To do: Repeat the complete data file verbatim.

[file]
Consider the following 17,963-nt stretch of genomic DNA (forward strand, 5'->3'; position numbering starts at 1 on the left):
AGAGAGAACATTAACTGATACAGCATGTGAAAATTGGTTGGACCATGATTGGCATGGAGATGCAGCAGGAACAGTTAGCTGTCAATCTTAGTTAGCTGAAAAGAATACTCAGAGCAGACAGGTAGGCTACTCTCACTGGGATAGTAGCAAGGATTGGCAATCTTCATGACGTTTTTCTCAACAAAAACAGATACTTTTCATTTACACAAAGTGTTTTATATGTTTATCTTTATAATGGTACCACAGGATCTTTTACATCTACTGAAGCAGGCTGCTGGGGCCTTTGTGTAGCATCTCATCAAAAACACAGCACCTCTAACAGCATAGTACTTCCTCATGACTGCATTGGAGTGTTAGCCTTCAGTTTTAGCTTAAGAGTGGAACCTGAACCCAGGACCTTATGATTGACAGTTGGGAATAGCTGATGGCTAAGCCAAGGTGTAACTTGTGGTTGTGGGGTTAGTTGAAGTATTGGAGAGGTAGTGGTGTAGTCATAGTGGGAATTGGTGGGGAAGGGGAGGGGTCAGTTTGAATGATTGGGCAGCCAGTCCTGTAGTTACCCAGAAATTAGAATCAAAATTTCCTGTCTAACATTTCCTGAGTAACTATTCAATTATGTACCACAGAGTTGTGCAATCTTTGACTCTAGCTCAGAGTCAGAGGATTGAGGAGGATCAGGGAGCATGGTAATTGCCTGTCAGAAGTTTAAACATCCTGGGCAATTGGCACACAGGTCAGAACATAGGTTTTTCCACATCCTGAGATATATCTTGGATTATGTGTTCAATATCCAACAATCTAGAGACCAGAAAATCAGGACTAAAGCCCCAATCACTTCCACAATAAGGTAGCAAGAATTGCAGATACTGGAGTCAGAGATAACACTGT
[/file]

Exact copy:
Consider the following 17,963-nt stretch of genomic DNA (forward strand, 5'->3'; position numbering starts at 1 on the left):
AGAGAGAACATTAACTGATACAGCATGTGAAAATTGGTTGGACCATGATTGGCATGGAGATGCAGCAGGAACAGTTAGCTGTCAATCTTAGTTAGCTGAAAAGAATACTCAGAGCAGACAGGTAGGCTACTCTCACTGGGATAGTAGCAAGGATTGGCAATCTTCATGACGTTTTTCTCAACAAAAACAGATACTTTTCATTTACACAAAGTGTTTTATATGTTTATCTTTATAATGGTACCACAGGATCTTTTACATCTACTGAAGCAGGCTGCTGGGGCCTTTGTGTAGCATCTCATCAAAAACACAGCACCTCTAACAGCATAGTACTTCCTCATGACTGCATTGGAGTGTTAGCCTTCAGTTTTAGCTTAAGAGTGGAACCTGAACCCAGGACCTTATGATTGACAGTTGGGAATAGCTGATGGCTAAGCCAAGGTGTAACTTGTGGTTGTGGGGTTAGTTGAAGTATTGGAGAGGTAGTGGTGTAGTCATAGTGGGAATTGGTGGGGAAGGGGAGGGGTCAGTTTGAATGATTGGGCAGCCAGTCCTGTAGTTACCCAGAAATTAGAATCAAAATTTCCTGTCTAACATTTCCTGAGTAACTATTCAATTATGTACCACAGAGTTGTGCAATCTTTGACTCTAGCTCAGAGTCAGAGGATTGAGGAGGATCAGGGAGCATGGTAATTGCCTGTCAGAAGTTTAAACATCCTGGGCAATTGGCACACAGGTCAGAACATAGGTTTTTCCACATCCTGAGATATATCTTGGATTATGTGTTCAATATCCAACAATCTAGAGACCAGAAAATCAGGACTAAAGCCCCAATCACTTCCACAATAAGGTAGCAAGAATTGCAGATACTGGAGTCAGAGATAACACTGT